Friendly Bacteria Fight Fungus and Boost Tomato Plant Health

Jim Crocker
17th April, 2024

Friendly Bacteria Fight Fungus and Boost Tomato Plant Health

Image Source: Natural Science News, 2024

Key Findings

  • Scientists at the University of Sfax found a bacterium, Bacillus methylotrophicus DCS1, that produces antifungal compounds
  • These compounds, called lipopeptides, can effectively protect tomato plants from Fusarium wilt, a harmful fungus
  • The treatment with DCS1 was more effective as a cure after infection than as a preventive measure
In the pursuit of sustainable agriculture, scientists from the University of Sfax have made a breakthrough in the fight against plant diseases[1]. The study focuses on the antifungal properties of a specific strain of Bacillus, known as Bacillus methylotrophicus DCS1. This research is particularly relevant as plant-pathogenic fungi pose a major threat to crops worldwide, and understanding how to control these pathogens is crucial for food security[2]. Bacillus methylotrophicus DCS1 is a bacterium that produces substances called lipopeptides. These molecules have the ability to inhibit the growth of fungi, making them potential biocontrol agents against plant diseases. The study aimed to understand not just if, but how effectively these lipopeptides can protect plants, specifically tomato plants, from diseases such as Fusarium wilt, a disease caused by the fungus Fusarium oxysporum. To begin, the researchers cultivated the DCS1 strain in a nutrient-rich environment called Landy medium. They then monitored the production of lipopeptides over a 72-hour fermentation period. Using mass spectrometry, a technique that identifies molecules based on their mass and charge, the team discovered that the DCS1 strain produces various lipopeptide isoforms, including bacillomycin D and fengycins A and B. These compounds are known for their antifungal properties. The effectiveness of these lipopeptides was tested both in the laboratory (in vitro) and on actual plants (in vivo). In vitro methods included direct confrontation and agar well diffusion tests, which showed that the lipopeptides could inhibit the growth of several phytopathogenic fungi. In vivo, the researchers treated tomato plants with a bacterial suspension of the DCS1 strain and evaluated the plants' health over 30 days. They found that the curative treatment, applied after infection, was more effective at protecting the plants than preventive treatment, which is applied before infection. This study's findings are significant in that they demonstrate a biological method to control plant diseases, offering an alternative to chemical pesticides. This aligns with the goal of sustainable agriculture, which is to increase productivity while reducing the reliance on synthetic chemicals that can harm the environment[3]. Previous research has shown that hexanoic acid can prime tomato plants to defend themselves against Botrytis cinerea, another plant pathogen, by activating specific plant genes[4]. The current study expands on this idea by showing that Bacillus methylotrophicus DCS1 can suppress Fusarium wilt in tomato plants, potentially by a similar mechanism of inducing the plant's own defenses. Moreover, Bacillus spp. have been recognized for their role in promoting plant growth and soil fertility, as well as their antagonistic activity against phytopathogens[3]. The DCS1 strain's ability to produce a diverse mix of lipopeptides that can be used as biopesticides is a testament to the versatility and potential of Bacillus species in sustainable agriculture. The outcomes of this research are promising for the future of farming. By using Bacillus methylotrophicus DCS1 as a biocontrol agent, farmers could potentially reduce their reliance on harmful pesticides, leading to healthier crops and a more sustainable agricultural practice. This study not only adds to our understanding of the complex interactions between plants, microbes, and pathogens but also offers practical solutions for protecting crops against diseases. The University of Sfax's work could pave the way for new, environmentally friendly approaches to agriculture that are both effective and sustainable.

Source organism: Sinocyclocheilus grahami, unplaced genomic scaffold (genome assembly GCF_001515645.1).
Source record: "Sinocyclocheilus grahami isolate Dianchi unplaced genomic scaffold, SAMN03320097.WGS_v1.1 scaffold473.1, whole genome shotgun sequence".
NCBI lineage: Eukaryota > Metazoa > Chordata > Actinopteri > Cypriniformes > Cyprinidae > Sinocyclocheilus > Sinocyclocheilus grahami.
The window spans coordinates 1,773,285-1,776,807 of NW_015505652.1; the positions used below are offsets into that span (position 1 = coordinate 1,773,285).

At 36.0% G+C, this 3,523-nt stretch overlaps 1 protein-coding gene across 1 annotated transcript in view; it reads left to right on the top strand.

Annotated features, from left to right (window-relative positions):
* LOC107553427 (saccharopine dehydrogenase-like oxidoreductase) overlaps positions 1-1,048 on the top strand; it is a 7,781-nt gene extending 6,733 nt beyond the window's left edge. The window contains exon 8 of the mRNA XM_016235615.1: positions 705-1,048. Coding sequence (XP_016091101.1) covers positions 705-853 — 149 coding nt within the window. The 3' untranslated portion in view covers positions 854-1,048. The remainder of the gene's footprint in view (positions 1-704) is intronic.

AgricultureBiotechPlant Science


Main Study

1) Bacillus methylotrophicus DCS1: Production of Different Lipopeptide Families, In Vitro Antifungal Activity and Suppression of Fusarium Wilt in Tomato Plants.

Published 16th April, 2024

Journal: Current microbiology

Issue: Vol 81, Issue 6, Apr 2024

Related Studies

2) Transcription factor control of virulence in phytopathogenic fungi.

3) Bacillus spp. as Bioagents: Uses and Application for Sustainable Agriculture.

4) Hexanoic acid protects tomato plants against Botrytis cinerea by priming defence responses and reducing oxidative stress.

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